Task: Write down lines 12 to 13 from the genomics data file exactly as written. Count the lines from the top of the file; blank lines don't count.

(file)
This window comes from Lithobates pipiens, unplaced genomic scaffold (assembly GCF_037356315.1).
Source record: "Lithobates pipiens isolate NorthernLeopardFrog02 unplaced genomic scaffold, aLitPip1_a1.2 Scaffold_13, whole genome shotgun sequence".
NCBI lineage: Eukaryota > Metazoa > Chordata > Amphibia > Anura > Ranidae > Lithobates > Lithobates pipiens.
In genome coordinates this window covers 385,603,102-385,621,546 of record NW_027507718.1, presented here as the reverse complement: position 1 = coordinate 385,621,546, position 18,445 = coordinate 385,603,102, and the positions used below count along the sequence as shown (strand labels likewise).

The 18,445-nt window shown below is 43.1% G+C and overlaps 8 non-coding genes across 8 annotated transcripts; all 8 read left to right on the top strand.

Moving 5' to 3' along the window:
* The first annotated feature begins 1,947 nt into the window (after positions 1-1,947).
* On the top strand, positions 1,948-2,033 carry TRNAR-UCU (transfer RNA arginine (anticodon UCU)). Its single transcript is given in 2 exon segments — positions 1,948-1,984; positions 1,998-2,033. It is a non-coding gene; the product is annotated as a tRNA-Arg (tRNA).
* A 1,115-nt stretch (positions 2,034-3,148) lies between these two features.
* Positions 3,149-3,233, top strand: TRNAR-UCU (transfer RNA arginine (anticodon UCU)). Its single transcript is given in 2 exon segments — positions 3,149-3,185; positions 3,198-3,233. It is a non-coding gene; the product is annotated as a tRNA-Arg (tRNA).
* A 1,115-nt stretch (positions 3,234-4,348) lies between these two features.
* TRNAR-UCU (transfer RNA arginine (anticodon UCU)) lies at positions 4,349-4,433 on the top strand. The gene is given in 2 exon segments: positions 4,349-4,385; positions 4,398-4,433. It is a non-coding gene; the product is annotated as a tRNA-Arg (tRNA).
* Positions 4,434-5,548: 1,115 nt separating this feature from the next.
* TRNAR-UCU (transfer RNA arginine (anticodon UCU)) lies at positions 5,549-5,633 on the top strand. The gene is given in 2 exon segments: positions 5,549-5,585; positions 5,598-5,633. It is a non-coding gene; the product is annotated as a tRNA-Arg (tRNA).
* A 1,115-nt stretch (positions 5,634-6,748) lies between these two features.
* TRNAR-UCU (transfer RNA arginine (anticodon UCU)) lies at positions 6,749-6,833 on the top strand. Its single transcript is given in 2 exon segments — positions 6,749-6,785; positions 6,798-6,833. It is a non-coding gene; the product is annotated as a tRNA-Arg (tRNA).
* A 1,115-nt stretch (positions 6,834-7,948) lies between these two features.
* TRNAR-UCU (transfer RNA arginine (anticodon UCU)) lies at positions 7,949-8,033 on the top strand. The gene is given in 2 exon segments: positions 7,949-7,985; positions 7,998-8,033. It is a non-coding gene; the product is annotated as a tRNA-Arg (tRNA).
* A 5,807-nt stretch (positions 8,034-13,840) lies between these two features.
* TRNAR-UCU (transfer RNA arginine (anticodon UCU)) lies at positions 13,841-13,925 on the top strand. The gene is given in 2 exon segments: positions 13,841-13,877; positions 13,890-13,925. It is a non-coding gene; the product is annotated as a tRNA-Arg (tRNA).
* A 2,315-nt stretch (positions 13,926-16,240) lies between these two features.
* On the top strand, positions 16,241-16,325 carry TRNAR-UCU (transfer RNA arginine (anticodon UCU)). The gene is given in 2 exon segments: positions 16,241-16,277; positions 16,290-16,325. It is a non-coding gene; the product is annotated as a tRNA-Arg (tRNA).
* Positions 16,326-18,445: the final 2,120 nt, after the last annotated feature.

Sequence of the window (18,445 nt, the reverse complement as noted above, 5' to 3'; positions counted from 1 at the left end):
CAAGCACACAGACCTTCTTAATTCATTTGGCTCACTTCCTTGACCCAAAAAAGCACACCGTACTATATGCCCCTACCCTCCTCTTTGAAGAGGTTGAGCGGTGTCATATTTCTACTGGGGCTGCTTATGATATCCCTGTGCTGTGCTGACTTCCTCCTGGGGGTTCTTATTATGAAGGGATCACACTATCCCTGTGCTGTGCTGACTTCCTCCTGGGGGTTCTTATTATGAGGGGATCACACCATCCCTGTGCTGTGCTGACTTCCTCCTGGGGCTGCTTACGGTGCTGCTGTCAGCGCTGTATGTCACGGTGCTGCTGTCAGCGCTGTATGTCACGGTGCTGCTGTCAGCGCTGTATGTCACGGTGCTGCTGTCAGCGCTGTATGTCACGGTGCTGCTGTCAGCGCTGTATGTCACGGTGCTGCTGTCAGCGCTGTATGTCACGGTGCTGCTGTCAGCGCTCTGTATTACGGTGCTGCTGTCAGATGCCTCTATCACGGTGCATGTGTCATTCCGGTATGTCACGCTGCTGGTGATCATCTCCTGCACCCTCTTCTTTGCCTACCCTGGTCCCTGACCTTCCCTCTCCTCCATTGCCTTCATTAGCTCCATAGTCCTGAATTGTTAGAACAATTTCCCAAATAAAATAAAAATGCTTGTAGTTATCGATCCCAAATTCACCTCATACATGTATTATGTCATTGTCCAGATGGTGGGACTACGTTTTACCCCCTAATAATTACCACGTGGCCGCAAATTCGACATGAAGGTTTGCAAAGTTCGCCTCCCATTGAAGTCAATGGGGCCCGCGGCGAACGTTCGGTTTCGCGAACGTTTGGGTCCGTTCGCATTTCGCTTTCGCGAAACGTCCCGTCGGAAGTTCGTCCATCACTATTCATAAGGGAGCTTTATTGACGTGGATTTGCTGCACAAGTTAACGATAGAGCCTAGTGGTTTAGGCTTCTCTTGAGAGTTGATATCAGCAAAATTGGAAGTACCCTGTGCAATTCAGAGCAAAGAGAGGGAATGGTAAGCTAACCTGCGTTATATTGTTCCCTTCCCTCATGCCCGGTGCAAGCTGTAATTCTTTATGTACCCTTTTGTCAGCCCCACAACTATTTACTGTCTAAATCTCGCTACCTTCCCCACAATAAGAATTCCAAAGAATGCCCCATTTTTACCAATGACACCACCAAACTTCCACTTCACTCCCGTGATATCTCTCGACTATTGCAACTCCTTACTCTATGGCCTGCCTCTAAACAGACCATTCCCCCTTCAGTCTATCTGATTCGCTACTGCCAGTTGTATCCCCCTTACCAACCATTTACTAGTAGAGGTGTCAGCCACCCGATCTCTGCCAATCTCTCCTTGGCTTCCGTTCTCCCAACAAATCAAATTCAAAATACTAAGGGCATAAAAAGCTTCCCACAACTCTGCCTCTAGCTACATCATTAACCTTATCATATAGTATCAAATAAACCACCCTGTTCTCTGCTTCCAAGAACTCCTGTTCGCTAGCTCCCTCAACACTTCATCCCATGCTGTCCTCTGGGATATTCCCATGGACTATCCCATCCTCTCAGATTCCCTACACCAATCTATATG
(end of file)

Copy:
* TRNAR-UCU (transfer RNA arginine (anticodon UCU)) lies at positions 4,349-4,433 on the top strand. The gene is given in 2 exon segments: positions 4,349-4,385; positions 4,398-4,433. It is a non-coding gene; the product is annotated as a tRNA-Arg (tRNA).
* Positions 4,434-5,548: 1,115 nt separating this feature from the next.